As HR leaders worldwide bank on their new agenda for HR transformation, which closely connects to the larger enterprise transformation, the digital landscape has put forth unprecedented challenges and opportunities.
With everybody agreeing upon the need for digital transformation for at-scale business outcomes, the flipside of this agenda that HR executives must fully realize is digital disruption. Profound shifts are inevitable across sectors and workplaces as decision-makers drastically change how they implement work processes, business strategies, and work culture.
The IT Skill Gap is Real
Research suggests that about ¾ of IT businesses witness critical skills shortages across their workforces. This digital divide is in itself a crucial indicator of the disruptive side of digital transformation, demanding greater investments in learning opportunities.
As such, HR employees must make time on their own to learn new skills and be on par with the pace of their company.
So, what skills must the HR department develop to cope with the ever-evolving digital workplace landscape? Read on to know more.
Need for Speed and Agility
No doubt, the COVID-19 crisis has upended workplaces in several ways. But has it actually changed that much when it comes to HR skills necessary for digital transformation?
While the required skill sets have remained the same, the speed and agility they were implemented with went into hyperdrive.
The ongoing global health events have compelled businesses to turn on a dime, be it a complete revamp of staffing to support remote work or shifting from in-office work interactions to tech-powered video conferencing and collaborations.
HR pros, thus, need to help carry out these changes faster, more flexibly, and with less planning and support than ever before.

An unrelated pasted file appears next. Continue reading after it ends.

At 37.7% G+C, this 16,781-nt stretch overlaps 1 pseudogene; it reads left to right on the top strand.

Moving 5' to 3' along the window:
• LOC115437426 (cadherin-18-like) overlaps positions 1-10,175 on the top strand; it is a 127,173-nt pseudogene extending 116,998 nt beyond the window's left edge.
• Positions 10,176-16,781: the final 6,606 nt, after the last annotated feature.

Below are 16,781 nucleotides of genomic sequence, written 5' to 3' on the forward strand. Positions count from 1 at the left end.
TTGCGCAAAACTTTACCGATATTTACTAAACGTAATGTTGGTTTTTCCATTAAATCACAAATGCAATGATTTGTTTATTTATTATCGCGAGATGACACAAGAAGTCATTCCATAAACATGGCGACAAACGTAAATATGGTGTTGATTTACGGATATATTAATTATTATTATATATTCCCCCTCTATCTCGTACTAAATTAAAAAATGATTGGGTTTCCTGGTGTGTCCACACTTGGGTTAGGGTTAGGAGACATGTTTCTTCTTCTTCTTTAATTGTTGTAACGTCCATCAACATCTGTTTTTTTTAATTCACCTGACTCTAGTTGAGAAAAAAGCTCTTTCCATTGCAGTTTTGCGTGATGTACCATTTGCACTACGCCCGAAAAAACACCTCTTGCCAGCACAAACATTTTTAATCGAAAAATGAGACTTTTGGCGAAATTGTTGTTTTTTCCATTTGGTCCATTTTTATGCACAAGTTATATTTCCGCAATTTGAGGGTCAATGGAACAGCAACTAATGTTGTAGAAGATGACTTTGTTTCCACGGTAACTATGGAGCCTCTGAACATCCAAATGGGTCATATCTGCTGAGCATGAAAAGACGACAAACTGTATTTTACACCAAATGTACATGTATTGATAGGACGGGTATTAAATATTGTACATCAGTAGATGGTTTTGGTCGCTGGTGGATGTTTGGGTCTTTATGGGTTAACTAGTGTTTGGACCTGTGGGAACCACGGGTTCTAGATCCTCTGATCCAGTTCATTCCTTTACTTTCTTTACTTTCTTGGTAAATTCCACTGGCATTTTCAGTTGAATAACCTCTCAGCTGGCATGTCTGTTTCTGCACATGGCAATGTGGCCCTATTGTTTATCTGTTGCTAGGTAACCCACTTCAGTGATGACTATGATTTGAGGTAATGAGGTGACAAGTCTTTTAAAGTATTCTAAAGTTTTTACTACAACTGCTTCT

Embracing Hybrid Workforces
Artificial intelligence (AI) and automation are helping companies tackle increasingly complex issues like hybrid work, talent shortages, or market fluctuations. All these challenges require better data assessment and connection between employees, the organization, and the broader world.
In this digital switchover, HR executives will help underline the tasks and roles that should be automated and the skills required to perform those tasks. Also, they will help the employees build those skills, or begin a recruitment drive.
To that end, the HR domain itself will have to undergo a digital transition to get more intertwined with the organization, its goals, and its employees. They will need to upgrade themselves to take the business to the next level.
A Knack of Technology
HR pros do not have to be statisticians or technologists. But they must have a proper understanding of how technology works. Also, that incorporates the data available through deploying new solutions and tools, and how tech and data provide better insights to support strategies, decision-making, and people-centered programs.
Soft Skills still Matter
When it comes to HR and digital transition, professionals should not compromise their soft skills, especially the following.
- Organizational skills: Reorganize how businesses run, starting from offices, work-from-anywhere norms, software, and internal communication – all these changes in a relatively brief span.
- Effective communication: Be precise while communicating with colleagues, particularly as formal or informal conversations are happening online, via emails, chatting, or video calls. It is easy to get misinterpreted and create unwanted confusion.
- Relationship creation: Be close to people to be a business partner. Creating a system that prioritizes employees’ needs in real-time is critical to building a more effective “people team.”
Upskilling and Reskilling is the Way Forward
The complementary and contradictory processes of digital transformation and digital disruption will unfold in exciting ways as HR becomes increasingly digital. In the HR realm, these dual forces will continue to affect how present and future workforces experience the company. Moreover, as the HR role will stand in the vanguard of these changes, HR pros must build adaptive skills in the behavioral and sociological aspects to support digital-driven workplaces.
This requires identifying the opportunities these twin processes offer and how learning will help HR leaders utilize those very opportunities for better business outcomes.